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Jennifer K Steeves, Michael W Levine, G. Keith, Melvyn A Goodale; Response modality does not affect detection latency in a contrast sensitivity task. Journal of Vision 2003;3(9):384. doi: https://doi.org/10.1167/3.9.384.
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© ARVO (1962-2015); The Authors (2016-present)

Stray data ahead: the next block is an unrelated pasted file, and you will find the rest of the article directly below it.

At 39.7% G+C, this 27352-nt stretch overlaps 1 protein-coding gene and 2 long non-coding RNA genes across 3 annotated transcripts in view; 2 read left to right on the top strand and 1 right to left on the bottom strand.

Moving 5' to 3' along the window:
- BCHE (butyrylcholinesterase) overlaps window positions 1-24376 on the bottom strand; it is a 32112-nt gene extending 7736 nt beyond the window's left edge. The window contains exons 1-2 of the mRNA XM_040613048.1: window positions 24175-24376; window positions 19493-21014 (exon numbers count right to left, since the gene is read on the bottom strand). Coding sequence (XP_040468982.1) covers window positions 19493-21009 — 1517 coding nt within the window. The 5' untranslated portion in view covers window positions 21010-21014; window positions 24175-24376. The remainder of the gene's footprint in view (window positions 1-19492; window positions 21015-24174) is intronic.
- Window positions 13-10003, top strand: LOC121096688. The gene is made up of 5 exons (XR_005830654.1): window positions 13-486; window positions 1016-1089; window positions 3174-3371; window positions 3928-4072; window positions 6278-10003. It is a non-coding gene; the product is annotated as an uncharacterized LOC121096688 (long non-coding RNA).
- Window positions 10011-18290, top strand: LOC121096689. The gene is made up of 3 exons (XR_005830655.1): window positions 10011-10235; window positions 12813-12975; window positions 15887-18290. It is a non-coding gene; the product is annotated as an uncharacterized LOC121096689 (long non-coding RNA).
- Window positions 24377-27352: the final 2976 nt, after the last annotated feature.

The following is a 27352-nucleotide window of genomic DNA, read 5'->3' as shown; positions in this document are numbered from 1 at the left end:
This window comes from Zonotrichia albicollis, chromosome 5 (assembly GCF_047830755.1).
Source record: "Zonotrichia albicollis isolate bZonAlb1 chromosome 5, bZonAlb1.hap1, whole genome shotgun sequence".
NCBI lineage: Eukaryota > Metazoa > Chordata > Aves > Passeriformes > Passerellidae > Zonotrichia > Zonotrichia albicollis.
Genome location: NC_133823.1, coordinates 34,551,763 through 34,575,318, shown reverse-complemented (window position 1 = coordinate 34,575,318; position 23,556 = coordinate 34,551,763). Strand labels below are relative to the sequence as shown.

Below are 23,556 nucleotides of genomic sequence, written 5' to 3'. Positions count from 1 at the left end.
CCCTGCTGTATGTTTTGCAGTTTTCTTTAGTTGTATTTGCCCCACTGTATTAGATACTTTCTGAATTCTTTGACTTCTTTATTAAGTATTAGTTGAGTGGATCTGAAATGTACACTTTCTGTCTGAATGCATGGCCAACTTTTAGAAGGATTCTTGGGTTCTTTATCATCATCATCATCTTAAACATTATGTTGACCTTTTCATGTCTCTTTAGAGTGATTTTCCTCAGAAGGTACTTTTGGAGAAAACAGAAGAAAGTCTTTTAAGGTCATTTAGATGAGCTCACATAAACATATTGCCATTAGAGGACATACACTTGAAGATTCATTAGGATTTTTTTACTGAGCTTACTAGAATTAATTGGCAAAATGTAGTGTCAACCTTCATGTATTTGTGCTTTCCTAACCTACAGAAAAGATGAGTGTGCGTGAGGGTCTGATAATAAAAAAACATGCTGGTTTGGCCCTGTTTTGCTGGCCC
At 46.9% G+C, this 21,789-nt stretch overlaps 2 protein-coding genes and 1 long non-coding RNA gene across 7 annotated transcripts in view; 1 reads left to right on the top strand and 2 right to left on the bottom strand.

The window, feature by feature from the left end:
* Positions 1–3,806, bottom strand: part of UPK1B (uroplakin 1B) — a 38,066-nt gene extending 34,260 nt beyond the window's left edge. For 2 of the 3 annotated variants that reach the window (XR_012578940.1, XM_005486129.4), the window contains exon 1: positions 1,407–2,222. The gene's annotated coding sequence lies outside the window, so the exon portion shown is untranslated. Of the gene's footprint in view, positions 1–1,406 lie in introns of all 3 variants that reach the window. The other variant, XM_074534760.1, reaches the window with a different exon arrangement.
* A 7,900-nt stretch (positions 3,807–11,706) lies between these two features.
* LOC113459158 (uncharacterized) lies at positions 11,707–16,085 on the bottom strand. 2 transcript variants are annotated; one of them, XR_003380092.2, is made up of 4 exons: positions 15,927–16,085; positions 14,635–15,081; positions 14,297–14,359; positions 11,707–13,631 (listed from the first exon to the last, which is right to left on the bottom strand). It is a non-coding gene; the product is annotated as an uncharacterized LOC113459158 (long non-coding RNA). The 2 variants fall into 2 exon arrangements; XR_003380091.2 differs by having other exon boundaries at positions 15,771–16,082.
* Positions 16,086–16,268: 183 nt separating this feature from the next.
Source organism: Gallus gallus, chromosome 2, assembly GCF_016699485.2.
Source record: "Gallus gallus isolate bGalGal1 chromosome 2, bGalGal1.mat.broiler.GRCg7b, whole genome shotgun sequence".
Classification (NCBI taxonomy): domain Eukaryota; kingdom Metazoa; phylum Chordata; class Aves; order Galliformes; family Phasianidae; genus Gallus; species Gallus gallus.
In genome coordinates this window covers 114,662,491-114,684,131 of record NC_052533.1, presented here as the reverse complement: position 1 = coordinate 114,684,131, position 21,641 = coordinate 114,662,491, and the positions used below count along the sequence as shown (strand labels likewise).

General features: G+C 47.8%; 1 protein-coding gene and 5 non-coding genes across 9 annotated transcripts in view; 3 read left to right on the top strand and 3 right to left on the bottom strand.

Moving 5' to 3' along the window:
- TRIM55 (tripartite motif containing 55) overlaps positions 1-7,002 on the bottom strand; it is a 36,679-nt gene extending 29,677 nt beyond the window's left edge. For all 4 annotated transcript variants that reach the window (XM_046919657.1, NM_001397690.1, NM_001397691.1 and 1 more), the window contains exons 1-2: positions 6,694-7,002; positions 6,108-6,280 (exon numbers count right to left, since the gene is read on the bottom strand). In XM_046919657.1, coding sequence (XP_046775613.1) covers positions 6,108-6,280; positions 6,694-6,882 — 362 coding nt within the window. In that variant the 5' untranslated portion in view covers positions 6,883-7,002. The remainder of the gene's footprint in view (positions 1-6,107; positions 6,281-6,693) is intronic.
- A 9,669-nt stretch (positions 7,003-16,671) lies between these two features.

Zihl & von Cramon (1980) asked patients with lesions of primary visual cortex to report light onset in their blind field, either by blinking, by pressing a button, or by saying “Yes”. Detection with the manual or eyelid response was more reliable than verbal report. This suggests that some response modalities have better access to residual visual pathways than others. We therefore explored whether or not contrast sensitivity in normal subjects would vary as a function of response modality—since different visuomotor pathways might be expected to have different CSFs. Subjects viewed a central fixation target indicating the beginning of a trial. Stimuli were 0.5° circular Gabor patches at 5 contrasts and 5 spatial frequencies appearing centrally or 5° above or below fixation. Following a variable temporal delay (0.5–1.5 s) stimuli were flashed for 150 ms. Detection latency was measured by 3 response modalities: 1) conventional—subjects released a “ready” key and were instructed to press a dummy key, 2) pointing—subjects released a key and pointed to the target on the display screen and 3) verbal—subjects gave a verbal response for stimulus detection. As expected, response latency increased with higher spatial frequencies and lower contrasts and was shorter for stimuli in the central visual field than in the upper or lower visual fields. There was no difference, however, in response latency for the upper and lower fields. Verbal response latencies were uniformly longer than the other two response modalities but there was no difference in reaction time between pointing and conventional response modalities. These data suggest that in normal subjects, unlike “blindsight” patients, response modality has no effect on stimulus detection—perhaps because subjects have to decide whether or not a stimulus is present before responding. Goal selection may depend more on ventral stream mechanisms, whereas on-line control of action may be mediated more by dorsal stream mechanisms.
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